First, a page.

COVID relief funds used to support students, educators
The impact of the COVID-19 pandemic rippled out into nearly every aspect of our lives, and public education was no exception. Michigan’s students and educators have faced unprecedented challenges in the aftermath of extended periods of remote learning and emotional trauma inflicted by a worldwide pandemic.
To help alleviate the impact and ensure our neighborhood schools receive the support they need, the federal government approved $5.55 billion in school rescue funds for Michigan, often referred to as “ESSER” or “COVID relief.” Most of this money was delivered by President Biden’s American Rescue Plan. Educators across the state quickly got to work, using the funds in creative and effective ways to support students and school employees.
This money was split into multiple phases, each with similar allowable uses but different expenditure deadlines, ranging from September 2022 to September 2024. Each local school district was allocated a portion of these school rescue funds and charged with deciding how to best use the money to fit their unique needs.
The nearly complete local control over this money means MEA members have been working tirelessly to ensure school rescue funds are spent wisely and effectively.
Expanding mental health services, implementing tutoring programs, improving infrastructure and right-sizing educator pay have topped the list of priorities in many schools throughout the state.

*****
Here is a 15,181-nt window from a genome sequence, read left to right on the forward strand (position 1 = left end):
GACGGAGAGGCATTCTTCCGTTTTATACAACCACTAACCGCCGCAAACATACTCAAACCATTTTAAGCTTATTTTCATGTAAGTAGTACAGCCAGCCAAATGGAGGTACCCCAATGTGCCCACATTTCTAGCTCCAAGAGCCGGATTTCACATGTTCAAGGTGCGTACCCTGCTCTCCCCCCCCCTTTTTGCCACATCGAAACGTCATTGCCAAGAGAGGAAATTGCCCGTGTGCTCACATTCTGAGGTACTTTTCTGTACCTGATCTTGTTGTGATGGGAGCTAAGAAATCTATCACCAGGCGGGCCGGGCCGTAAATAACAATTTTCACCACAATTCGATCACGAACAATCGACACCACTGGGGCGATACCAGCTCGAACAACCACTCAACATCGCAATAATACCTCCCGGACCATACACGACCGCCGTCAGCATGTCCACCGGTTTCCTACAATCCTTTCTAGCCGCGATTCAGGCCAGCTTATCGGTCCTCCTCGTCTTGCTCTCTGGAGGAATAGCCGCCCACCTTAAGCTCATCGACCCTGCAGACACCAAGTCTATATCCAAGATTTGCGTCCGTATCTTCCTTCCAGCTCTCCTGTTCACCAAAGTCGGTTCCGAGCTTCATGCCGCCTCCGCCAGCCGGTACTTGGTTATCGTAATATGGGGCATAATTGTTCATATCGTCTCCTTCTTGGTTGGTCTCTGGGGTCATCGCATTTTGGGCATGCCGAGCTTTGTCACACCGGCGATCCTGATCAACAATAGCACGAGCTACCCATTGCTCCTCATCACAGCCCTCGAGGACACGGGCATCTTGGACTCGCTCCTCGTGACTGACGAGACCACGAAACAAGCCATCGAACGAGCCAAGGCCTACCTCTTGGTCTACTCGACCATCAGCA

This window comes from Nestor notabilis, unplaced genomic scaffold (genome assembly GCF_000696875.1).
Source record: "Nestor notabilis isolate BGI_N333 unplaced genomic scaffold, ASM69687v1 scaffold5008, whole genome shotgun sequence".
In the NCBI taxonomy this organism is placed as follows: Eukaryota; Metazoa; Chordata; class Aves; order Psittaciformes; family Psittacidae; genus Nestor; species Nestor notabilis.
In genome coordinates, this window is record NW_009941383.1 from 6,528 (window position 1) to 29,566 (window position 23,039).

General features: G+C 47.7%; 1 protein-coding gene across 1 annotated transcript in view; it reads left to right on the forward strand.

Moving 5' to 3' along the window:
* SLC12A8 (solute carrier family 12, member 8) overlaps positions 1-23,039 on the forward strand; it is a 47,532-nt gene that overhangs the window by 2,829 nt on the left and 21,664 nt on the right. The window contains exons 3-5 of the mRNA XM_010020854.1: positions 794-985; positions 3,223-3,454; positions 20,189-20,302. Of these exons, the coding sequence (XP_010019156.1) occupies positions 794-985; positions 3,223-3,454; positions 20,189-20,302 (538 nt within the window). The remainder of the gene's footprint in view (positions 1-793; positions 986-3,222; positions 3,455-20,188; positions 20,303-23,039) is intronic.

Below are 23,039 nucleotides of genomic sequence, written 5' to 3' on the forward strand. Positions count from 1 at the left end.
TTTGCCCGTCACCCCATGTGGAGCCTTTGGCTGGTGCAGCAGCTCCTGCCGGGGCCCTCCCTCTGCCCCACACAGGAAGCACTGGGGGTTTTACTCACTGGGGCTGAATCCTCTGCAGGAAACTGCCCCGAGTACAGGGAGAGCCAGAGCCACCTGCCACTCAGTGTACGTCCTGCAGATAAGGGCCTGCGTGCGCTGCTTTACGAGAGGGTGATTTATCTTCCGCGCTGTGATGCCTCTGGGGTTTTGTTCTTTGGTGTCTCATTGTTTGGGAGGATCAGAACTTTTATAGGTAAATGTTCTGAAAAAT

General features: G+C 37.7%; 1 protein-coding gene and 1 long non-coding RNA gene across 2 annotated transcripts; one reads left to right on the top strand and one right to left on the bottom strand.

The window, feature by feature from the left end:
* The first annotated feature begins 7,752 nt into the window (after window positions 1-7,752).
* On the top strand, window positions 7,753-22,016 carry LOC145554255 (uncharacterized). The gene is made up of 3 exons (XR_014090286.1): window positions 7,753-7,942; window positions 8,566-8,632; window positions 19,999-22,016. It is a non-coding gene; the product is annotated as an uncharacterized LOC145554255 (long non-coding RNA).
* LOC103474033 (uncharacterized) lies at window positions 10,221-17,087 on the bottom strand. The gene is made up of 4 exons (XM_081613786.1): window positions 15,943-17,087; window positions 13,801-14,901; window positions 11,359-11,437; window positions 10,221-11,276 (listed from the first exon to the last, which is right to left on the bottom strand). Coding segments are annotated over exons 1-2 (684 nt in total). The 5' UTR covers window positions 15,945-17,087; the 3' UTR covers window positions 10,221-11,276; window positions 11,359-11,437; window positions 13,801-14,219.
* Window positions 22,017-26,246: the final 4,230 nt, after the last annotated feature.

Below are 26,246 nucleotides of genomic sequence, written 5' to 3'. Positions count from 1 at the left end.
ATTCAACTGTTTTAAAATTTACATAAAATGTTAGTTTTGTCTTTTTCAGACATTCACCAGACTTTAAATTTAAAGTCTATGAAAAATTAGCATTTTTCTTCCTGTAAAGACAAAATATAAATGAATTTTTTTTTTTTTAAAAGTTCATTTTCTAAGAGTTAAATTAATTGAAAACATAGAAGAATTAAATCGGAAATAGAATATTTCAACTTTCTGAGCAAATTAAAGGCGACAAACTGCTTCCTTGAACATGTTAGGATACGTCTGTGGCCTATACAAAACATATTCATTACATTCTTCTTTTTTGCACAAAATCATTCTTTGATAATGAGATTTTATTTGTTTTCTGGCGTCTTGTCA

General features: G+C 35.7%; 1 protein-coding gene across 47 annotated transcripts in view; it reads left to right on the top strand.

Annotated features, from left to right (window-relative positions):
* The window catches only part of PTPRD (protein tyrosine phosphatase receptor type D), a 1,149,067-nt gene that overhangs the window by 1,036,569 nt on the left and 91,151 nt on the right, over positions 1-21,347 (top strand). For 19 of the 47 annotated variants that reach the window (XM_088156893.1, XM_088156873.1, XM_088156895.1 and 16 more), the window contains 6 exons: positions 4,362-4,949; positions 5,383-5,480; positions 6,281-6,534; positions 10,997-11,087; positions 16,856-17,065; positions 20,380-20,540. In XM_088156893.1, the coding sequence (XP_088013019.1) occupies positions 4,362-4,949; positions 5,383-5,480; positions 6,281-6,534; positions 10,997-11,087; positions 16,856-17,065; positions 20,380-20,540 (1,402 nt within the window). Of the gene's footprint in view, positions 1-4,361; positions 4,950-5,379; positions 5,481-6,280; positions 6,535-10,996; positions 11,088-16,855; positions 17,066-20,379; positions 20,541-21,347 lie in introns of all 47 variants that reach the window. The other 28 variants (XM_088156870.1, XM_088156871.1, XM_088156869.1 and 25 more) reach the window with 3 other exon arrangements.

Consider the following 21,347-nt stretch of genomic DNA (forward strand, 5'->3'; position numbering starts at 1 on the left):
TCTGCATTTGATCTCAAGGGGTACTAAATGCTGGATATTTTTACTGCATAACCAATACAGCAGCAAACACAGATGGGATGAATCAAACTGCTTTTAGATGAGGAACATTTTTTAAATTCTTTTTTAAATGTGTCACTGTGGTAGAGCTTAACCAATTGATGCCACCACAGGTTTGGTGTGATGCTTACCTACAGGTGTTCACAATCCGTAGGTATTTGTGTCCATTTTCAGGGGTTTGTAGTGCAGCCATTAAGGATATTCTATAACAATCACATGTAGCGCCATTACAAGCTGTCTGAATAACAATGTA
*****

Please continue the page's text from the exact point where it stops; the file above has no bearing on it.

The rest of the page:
The COVID-19 pandemic not only created new challenges for public education, but it also shone a spotlight on long-existing issues due to chronic underfunding and brought these shortfalls to the forefront of conversations. Direct input from communities, students and educators who are intimately familiar with the needs of their schools has led to innovative and impactful programs that otherwise would not have been possible.
Michigan schools have spent $2.88 billion in school rescue funds, with $2.67 billion still available. A portion of this funding will expire in September of this year, but the bulk of the remaining money will be available until September 2024.
To see how much money your school district has left, visit the Michigan Department of Education COVID-19 Spend Dashboard.